B2B folks, you will still have to talk facts and figures, but sometimes you may be able to sprinkle in a bit of humor or lightness.

Here is a sample from a client's blog covering incontinence:

Leaky Lucy's Cinco de Mayo

Leaky Lucy likes a fiesta.
Before each one, she takes a siesta.
She stays up late for Cinco De Mayo,
She calls her sister, Deb, in Ohio.
And tells her Mom liked Lucy besta!

That Lucy!  Such a tease.  She better be careful.  One margarita goes straight to her head!  But she will be wearing her Adult Disposable Briefs from Pacific Medical Supply.  That way, she can party all night with out worry.  Nothing like a little leaky tinkle to ruin the fun.

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It’s Cinco de Mayo, Amigos! Ready for your word challenge?

Thank you to ProofreadNOW.com for this.  3D is my favorite.

Today, May 5, in Mexican restaurants around the world, people will be chugging icy margaritas by the pitcherful, celebrating "Cinco de Mayo" and, if they're not from Mexico, probably having not the slightest idea what the holiday (or Cinco de Mayo, for that matter) means. But you, faithful GrammarTip reader, will be all the wiser, and as you gulp your margaritas, tip your sombrero for the brave souls who gave their all to defeat the French cavalry in Puebla on May 5, 1862.

Try your hand at these words with Spanish etymology now common to the English language:

1. chipotle: (a) prepared or served with a generous amount of usually coarsely ground black pepper; (b) a thick sauce of meat and chilies; (c) a smoked and usually dried jalapeno pepper; (d) a sweet pepper used for making paprika.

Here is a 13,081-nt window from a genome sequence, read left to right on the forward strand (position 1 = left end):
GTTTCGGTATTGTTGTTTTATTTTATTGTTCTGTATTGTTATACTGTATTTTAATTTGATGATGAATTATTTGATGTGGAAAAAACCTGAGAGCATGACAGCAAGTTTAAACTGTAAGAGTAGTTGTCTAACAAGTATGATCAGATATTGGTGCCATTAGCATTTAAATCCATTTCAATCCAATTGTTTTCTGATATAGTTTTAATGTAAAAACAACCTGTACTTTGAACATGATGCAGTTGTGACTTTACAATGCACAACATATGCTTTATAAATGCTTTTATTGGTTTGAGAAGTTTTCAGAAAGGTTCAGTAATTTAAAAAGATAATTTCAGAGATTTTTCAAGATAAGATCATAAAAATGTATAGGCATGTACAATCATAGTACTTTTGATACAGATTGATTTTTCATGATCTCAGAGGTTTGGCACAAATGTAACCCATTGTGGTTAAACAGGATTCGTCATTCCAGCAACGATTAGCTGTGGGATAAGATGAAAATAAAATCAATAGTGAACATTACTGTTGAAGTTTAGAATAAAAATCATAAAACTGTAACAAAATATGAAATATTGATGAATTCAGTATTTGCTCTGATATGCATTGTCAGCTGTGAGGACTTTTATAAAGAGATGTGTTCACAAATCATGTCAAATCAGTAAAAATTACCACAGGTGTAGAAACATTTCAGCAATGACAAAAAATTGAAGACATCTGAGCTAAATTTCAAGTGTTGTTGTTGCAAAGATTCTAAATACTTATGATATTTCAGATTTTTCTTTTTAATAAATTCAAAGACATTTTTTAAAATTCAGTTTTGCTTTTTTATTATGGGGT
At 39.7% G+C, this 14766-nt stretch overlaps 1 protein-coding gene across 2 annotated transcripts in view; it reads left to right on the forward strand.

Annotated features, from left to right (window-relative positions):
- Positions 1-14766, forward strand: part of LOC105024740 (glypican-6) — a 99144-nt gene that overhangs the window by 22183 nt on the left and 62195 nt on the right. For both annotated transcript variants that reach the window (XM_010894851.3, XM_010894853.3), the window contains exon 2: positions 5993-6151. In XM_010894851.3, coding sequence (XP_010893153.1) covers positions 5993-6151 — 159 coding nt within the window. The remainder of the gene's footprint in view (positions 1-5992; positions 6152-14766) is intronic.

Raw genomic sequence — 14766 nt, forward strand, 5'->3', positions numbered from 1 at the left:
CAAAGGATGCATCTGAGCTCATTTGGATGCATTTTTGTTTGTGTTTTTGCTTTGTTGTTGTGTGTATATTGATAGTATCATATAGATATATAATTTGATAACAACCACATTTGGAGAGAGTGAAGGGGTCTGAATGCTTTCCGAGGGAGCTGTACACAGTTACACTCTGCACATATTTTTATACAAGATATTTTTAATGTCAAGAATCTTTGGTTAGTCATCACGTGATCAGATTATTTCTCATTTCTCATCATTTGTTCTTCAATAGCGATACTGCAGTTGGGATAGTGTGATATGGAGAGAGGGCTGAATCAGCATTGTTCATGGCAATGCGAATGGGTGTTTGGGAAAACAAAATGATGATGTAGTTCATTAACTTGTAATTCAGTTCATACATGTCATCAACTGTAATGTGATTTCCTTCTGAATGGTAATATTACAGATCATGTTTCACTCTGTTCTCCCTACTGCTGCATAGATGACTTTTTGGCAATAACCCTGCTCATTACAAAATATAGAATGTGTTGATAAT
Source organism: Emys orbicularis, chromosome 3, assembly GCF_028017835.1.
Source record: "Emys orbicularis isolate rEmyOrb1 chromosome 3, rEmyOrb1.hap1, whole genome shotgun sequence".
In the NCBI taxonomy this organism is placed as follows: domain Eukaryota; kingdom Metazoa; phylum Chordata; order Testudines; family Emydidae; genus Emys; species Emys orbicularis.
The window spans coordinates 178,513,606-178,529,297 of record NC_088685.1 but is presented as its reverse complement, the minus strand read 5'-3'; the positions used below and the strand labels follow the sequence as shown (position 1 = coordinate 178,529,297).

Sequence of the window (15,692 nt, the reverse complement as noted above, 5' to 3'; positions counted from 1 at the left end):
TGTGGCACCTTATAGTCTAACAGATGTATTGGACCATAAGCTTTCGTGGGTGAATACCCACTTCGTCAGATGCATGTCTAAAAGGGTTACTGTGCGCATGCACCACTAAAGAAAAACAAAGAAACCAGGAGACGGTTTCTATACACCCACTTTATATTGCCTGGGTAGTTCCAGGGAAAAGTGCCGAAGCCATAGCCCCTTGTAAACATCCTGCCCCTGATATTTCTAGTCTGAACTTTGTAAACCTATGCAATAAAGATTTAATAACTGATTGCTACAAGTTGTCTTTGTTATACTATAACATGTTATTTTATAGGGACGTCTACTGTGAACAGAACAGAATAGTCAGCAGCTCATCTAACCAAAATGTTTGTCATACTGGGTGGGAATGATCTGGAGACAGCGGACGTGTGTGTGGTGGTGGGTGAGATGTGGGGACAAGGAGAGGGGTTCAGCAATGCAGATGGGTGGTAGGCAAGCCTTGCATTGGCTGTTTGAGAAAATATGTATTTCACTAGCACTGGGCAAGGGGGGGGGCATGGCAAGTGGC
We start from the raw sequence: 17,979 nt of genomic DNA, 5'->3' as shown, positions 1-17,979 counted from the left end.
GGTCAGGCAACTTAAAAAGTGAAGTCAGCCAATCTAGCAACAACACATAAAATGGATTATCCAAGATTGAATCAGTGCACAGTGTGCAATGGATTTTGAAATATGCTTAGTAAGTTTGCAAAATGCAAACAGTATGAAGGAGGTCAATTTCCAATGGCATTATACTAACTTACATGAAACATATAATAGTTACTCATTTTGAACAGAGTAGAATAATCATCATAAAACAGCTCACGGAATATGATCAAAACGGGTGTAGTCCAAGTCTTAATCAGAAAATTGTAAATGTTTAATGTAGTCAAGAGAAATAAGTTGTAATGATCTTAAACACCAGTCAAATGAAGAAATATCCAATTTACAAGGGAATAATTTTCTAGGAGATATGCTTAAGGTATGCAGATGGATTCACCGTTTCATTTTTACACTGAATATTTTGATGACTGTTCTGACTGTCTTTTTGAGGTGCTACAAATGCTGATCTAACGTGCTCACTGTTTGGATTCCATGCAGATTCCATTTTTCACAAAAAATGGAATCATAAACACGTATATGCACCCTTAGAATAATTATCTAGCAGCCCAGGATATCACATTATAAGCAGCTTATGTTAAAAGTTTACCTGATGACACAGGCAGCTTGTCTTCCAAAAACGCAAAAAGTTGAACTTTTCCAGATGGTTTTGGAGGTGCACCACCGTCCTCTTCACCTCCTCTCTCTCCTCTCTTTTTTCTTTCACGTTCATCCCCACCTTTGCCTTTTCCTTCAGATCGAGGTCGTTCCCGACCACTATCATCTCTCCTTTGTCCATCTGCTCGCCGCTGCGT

2. mariachi: (a) a xylophone of southern Africa and Central America with resonators beneath each bar; (b) a rattle usually made from a gourd that is used as a percussion instrument; (c) things that impede; (d) a Mexican street band.

3. rebozo: (a) a slight offense; (b) a long scarf worn chiefly by Mexican women; (c) any of various beans used in Mexican-style cooking; (d) Spanish for "Play it again, Bozo."

4. rhumb: (a) a person or ship engaged in bringing prohibited liquor ashore or across a border; (b) the application of friction with pressure; (c) a line or course on a single bearing; (d) an alcoholic beverage distilled from a fermented cane product.

5. tequila: (a) a Mexican liquor distilled from the fermented sap of an agave; (b) a Mexican liquor distilled from the fermented sap of a mango; (c) a Mexican liquor distilled from the fermented sap of a cactus; (d) a sugared concoction of rum, lime juice, triple sec, and ice.

6. stevedore: (a) a person who likes, knows about, and appreciates a usually fervently pursued interest or activity; (b) one who works at or is responsible for loading and unloading ships in port; (c) a horseman in a bullfight who jabs the bull with a lance to weaken its neck and shoulder muscles; (d) a case or enclosure (as for storing cigars) in which the air is kept properly humidified.

7. luminaria: (a) Mexican movie stars; (b) a colorful woolen shawl worn over the shoulders especially by Mexican men; (c) a usually glazed printed cotton fabric; (d) a traditional Mexican Christmas lantern originally consisting of a candle set in sand inside a paper bag.

8. brocade: (a) a restrictive measure designed to obstruct the commerce and communications of an unfriendly nation; (b) a spit for roasting meat; (c) having ample extent from side to side or between limits; (d) a fabric characterized by raised designs.

9. bolero: (a) a long heavy single-edged knife of Philippine origin used to cut vegetation and as a weapon; (b) a loose waist-length jacket open at the front; (c) a cord fastened around the neck with an ornamental clasp and worn as a necktie; (d) a usually small grocery store in an urban neighborhood.

10. fandango: (a) the voice part next to the lowest in a 4-part chorus; (b) feeling of spiritual exaltation; (c) a lively Spanish or Spanish-American dance in triple time that is usually performed by a man and a woman to the accompaniment of guitar and castanets; (d) an instance of merrymaking, feasting, or masquerading.

Read full post to see the answers.